As a farm boy from Vermont I can – on honest grounds -- lay claim to my right of membership in that fraternity known as bridge-watchers; not just everyday bridges you understand, but certainly when it comes to truss-built covered bridges. Early settlers in the new world learned quickly that bridges made of wood exposed to rain, snow, sun, wind and the vagaries of changing seasons had a short life, but when roofed over like a sturdy barn could outlive their builders. If you thought that snow was the enemy, you would be wrong. The folks actually had to shovel snow onto the roofed bridges to accommodate horse-drawn sled traffic for half the year.
Since I was a teen-ager I have loved our country’s honest covered bridges and the notes of history which play like a serenade within the dark shadows of every one. It seems that these architectural wonders are infused from the hammering of the first peg and the crafting of the first joint with the very spiritual molecules from which stories, mysteries and tall tales are given birth.
I know of many within whose secret silences marriage vows have been spoken, first kisses exchanged and important promises sworn. I have felt a shiver or two on a tall point of buttressed timber from which famous suicides were launched and I am no stranger to the midnight hauntings which are still said to make themselves felt on hand-fitted spans more than one-hundred years old. More than one highwayman favored a particular bridge as an easy ambush point for his night-time criminal enterprise, and I have personal knowledge of a notch several feet above the roadway where an illicit pack of camels would be safe from bad weather and prying eyes on one.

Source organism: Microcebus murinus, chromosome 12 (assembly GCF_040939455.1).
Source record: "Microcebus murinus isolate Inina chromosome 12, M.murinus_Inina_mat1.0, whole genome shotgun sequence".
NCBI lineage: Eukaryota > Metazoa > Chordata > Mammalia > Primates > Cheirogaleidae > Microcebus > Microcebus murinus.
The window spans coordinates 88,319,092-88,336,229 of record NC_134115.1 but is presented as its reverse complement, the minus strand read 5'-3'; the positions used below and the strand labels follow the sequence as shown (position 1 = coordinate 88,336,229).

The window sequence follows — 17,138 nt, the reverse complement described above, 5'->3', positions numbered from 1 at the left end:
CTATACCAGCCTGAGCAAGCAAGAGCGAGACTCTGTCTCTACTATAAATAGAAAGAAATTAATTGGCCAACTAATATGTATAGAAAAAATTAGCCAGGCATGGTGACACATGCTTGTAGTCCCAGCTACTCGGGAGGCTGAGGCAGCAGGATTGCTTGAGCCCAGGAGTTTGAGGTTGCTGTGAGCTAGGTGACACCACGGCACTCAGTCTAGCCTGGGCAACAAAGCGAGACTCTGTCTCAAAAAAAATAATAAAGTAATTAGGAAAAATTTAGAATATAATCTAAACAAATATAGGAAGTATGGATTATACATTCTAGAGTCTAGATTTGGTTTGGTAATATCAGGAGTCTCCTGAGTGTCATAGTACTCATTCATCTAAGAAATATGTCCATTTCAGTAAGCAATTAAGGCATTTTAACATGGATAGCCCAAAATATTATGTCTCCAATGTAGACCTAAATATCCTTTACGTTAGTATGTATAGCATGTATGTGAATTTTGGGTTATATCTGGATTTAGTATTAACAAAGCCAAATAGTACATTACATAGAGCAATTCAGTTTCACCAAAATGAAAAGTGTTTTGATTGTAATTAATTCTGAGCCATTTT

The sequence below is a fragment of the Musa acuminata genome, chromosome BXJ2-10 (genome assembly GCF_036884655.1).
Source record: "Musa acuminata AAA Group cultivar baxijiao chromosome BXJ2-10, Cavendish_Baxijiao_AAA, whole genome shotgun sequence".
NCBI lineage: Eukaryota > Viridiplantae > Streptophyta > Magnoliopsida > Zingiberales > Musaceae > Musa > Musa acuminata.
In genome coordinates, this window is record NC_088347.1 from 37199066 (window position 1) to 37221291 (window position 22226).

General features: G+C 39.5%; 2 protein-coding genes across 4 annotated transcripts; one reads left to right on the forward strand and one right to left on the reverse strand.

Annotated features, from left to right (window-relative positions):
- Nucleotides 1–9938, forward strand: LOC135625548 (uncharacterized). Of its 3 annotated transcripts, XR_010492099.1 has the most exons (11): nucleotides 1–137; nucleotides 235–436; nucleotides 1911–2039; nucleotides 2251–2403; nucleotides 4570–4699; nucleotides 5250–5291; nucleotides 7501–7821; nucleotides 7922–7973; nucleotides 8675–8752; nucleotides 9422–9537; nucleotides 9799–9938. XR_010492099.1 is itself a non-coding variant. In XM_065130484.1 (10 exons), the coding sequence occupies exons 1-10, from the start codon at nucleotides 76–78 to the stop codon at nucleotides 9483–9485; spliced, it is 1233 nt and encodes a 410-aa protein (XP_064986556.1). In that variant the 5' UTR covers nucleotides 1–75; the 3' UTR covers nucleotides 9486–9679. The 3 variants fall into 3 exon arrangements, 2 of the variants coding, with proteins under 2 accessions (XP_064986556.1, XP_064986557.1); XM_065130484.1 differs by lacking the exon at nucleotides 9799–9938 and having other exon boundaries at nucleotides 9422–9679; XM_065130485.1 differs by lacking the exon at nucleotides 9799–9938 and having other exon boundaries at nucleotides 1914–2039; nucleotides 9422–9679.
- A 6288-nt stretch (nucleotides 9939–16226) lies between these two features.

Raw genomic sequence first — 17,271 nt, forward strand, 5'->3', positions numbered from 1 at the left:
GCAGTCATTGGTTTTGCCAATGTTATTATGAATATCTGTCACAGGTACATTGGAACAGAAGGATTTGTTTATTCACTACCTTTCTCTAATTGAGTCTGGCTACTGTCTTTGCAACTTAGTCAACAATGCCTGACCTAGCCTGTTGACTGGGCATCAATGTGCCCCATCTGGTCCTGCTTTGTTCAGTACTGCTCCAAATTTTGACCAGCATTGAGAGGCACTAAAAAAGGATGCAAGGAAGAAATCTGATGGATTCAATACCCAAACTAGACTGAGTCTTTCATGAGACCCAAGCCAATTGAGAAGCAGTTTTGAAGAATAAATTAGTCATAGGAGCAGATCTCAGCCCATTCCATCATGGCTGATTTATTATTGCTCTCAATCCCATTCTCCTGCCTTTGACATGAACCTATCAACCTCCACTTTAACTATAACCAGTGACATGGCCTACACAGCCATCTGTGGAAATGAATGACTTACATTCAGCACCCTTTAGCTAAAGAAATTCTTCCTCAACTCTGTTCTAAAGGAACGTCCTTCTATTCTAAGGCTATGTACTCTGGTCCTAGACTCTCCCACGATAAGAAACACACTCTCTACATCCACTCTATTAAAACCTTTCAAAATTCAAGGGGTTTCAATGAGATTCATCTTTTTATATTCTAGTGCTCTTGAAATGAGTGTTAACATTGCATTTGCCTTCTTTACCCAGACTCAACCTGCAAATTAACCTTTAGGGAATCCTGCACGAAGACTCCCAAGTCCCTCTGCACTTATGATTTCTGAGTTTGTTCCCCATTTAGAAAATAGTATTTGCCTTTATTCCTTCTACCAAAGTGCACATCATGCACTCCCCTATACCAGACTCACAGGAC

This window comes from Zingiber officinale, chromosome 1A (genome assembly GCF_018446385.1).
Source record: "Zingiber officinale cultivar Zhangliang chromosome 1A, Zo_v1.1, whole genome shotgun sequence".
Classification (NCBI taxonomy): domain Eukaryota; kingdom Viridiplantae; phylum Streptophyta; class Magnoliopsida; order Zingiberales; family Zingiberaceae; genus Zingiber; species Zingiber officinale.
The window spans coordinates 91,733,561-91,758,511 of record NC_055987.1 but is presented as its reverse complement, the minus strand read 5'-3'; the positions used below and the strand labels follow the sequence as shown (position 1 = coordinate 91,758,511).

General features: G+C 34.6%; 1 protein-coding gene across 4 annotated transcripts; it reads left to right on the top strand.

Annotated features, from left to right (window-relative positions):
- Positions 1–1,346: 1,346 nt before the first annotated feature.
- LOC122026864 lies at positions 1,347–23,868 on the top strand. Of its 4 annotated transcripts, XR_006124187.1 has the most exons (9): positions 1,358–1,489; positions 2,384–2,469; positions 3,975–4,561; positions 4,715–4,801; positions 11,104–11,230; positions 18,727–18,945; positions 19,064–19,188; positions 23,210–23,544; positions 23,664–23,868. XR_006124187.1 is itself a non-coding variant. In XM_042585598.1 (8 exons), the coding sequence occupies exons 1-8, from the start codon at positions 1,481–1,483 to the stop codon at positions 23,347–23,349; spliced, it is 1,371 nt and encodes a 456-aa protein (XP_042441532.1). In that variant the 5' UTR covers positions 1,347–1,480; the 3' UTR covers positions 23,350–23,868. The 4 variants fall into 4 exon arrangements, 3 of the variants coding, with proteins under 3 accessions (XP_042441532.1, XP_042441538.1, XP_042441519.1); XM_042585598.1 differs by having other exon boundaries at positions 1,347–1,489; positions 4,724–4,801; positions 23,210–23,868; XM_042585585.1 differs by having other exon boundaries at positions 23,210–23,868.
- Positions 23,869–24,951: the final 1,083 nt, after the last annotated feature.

My favorite Vermont covered bridge – The Bridge on the Green – has looked down on colorful flies cast by Sir Winston Churchill, President Dwight Eisenhower and a host of world-famous leaders testing their casting skills on The Battenkill, whose waters I trust were kinder to them than to me.
The typical proud Vermonter might be surprised to learn that the State of Oregon was home to more than 450 covered bridges in their heyday, with an impressive number still surviving today. While I have hunted down and photographed most of Vermont’s still-intact 100, I am still working on their northwest cousins where I finally tracked down Number 50 on my Oregon list a week ago at a heavily-wooded, almost “hidden” location just a dozen twisting back-road miles from the Pacific Ocean. (Most of the Beaver State’s survivors are located further east, in the Willamette River valley.)
The coastal village of Yachats (pronounced YA – hotz) in honor of a Native American tribe of hunter/gatherer/farmer people who prospered there long before the arrival of Europeans. The word actually means people who live at the foot of the mountains. Settlers who were attracted by the rich soil, green and semi-tropical countryside adjacent to ocean riches, and a friendly year-round climate moderated by warm ocean currents found themselves with the north fork of the Yachats river hindering community growth. In 1938, Otis Hamar, a noted bridge-builder contracted to solve the problem with a 42-foot covered bridge featuring a classic queen post truss. Over the years time and mishaps left things a bit ragged, so in 1989 the bridge was rehabilitated and re-dedicated in keeping with Oregon’s commitment to making the state’s covered bridges honored historic landmarks.
The drive to the North Fork bridge site snakes beside the Yachats river beneath a canopy of hundred-year old
hemlocks covered with deep layers of forest-like moss.
For its sheer charm and magnificent setting, the Yachats North Fork bridge becomes one of my two favorite Oregon survivors, right alongside the Currin bridge in Oregon’s Lane County, home to 20 of the finest.